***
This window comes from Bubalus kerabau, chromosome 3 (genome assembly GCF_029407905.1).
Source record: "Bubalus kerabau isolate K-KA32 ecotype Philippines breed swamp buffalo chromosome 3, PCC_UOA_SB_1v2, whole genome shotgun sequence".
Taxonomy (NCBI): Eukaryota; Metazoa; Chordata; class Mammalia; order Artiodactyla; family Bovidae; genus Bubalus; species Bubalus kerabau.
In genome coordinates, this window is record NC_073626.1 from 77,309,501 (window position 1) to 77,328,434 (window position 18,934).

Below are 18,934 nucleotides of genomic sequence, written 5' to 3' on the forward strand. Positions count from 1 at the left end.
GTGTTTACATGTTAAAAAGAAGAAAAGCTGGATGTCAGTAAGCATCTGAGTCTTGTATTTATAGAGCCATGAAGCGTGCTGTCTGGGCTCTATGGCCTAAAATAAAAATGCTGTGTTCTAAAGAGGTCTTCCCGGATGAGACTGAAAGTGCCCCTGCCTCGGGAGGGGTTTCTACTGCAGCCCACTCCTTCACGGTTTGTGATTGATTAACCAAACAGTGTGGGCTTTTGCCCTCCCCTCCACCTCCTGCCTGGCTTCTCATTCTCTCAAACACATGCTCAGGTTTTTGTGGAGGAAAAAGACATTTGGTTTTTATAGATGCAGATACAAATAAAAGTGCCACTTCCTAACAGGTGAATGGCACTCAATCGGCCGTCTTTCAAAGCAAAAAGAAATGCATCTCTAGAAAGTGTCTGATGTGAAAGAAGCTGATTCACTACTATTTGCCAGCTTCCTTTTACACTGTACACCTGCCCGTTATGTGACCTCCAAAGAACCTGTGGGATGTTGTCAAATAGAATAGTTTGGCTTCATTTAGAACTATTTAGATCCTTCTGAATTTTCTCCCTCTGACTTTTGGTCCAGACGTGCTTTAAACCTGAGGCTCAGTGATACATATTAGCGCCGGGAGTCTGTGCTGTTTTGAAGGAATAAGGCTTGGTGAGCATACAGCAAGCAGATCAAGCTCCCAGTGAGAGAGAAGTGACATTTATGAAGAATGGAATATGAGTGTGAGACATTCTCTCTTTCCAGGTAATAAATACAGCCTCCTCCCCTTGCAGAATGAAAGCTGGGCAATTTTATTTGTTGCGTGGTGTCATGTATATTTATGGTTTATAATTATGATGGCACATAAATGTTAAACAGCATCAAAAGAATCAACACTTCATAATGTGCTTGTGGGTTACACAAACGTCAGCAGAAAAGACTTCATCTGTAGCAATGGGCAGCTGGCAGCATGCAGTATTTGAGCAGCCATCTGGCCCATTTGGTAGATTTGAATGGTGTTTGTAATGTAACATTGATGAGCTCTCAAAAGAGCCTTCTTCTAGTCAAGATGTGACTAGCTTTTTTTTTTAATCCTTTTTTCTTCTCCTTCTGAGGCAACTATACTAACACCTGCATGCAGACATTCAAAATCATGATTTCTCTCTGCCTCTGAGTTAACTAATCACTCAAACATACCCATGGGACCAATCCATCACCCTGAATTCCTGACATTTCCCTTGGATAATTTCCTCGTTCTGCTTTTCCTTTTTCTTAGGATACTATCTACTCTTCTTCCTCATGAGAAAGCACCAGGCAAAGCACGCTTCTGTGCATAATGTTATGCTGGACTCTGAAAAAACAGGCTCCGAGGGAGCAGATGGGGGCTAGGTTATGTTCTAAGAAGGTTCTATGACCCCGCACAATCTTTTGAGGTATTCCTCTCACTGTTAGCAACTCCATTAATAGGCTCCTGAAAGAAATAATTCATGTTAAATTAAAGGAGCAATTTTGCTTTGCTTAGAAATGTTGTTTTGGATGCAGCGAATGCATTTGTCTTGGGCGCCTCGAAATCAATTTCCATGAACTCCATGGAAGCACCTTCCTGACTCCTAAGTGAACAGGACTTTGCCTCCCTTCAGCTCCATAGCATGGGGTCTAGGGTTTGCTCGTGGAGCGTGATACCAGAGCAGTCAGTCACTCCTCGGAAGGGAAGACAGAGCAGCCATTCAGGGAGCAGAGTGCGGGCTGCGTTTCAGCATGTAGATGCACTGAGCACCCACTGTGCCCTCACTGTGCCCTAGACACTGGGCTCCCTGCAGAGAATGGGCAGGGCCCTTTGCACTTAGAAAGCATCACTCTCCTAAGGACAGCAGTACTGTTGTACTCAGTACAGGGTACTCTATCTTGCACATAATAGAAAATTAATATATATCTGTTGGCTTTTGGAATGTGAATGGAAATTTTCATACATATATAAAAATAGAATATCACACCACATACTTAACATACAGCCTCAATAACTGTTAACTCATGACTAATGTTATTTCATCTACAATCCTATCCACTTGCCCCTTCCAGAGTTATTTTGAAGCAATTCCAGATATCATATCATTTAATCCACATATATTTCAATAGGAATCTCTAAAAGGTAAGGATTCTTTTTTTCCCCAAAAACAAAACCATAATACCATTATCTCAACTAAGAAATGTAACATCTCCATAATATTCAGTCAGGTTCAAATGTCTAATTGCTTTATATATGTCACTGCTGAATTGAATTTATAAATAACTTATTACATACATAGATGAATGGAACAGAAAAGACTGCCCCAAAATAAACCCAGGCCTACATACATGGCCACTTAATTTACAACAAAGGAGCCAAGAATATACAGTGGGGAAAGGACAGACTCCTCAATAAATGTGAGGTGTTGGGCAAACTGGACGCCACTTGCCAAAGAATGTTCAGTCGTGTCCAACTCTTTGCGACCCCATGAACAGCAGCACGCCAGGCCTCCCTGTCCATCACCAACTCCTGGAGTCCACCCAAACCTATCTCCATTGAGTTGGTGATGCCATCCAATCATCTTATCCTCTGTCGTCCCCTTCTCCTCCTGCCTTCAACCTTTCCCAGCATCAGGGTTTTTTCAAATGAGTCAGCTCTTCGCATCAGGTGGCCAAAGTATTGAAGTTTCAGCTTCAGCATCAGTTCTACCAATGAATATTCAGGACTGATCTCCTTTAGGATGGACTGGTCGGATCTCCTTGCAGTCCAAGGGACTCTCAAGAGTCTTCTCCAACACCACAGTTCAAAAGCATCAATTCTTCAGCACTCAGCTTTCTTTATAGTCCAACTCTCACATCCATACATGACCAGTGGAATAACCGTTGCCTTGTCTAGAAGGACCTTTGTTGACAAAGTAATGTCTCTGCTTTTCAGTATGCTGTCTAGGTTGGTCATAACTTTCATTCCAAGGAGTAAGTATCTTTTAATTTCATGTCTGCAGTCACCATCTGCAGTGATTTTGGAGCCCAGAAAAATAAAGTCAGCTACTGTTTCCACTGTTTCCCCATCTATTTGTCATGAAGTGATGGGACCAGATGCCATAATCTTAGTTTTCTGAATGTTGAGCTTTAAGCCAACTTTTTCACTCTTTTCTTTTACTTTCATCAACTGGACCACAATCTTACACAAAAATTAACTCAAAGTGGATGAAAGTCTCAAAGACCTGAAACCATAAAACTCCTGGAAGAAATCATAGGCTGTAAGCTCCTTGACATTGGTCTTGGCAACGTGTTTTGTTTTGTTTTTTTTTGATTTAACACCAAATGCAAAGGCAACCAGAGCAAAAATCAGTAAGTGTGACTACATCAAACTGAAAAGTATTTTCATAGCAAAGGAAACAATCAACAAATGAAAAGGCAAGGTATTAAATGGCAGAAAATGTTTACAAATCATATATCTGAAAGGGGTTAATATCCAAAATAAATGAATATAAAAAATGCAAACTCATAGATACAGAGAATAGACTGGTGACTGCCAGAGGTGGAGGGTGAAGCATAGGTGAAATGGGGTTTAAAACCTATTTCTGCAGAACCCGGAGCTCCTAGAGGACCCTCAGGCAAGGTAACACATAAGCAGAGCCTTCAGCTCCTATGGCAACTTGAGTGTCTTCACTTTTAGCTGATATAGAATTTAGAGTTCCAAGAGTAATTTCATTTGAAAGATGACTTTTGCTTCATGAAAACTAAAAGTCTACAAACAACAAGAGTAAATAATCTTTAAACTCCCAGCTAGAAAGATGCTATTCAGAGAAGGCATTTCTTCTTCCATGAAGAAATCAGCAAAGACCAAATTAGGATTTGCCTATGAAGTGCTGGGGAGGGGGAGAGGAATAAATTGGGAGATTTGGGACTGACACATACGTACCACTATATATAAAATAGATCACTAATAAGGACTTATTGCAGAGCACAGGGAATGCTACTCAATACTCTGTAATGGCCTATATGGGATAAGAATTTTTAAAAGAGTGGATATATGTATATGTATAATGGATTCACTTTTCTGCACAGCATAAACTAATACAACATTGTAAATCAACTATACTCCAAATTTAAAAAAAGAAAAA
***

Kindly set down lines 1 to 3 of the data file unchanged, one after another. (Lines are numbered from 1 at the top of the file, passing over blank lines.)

This window comes from Bubalus kerabau, chromosome 3 (genome assembly GCF_029407905.1).
Source record: "Bubalus kerabau isolate K-KA32 ecotype Philippines breed swamp buffalo chromosome 3, PCC_UOA_SB_1v2, whole genome shotgun sequence".
Taxonomy (NCBI): Eukaryota; Metazoa; Chordata; class Mammalia; order Artiodactyla; family Bovidae; genus Bubalus; species Bubalus kerabau.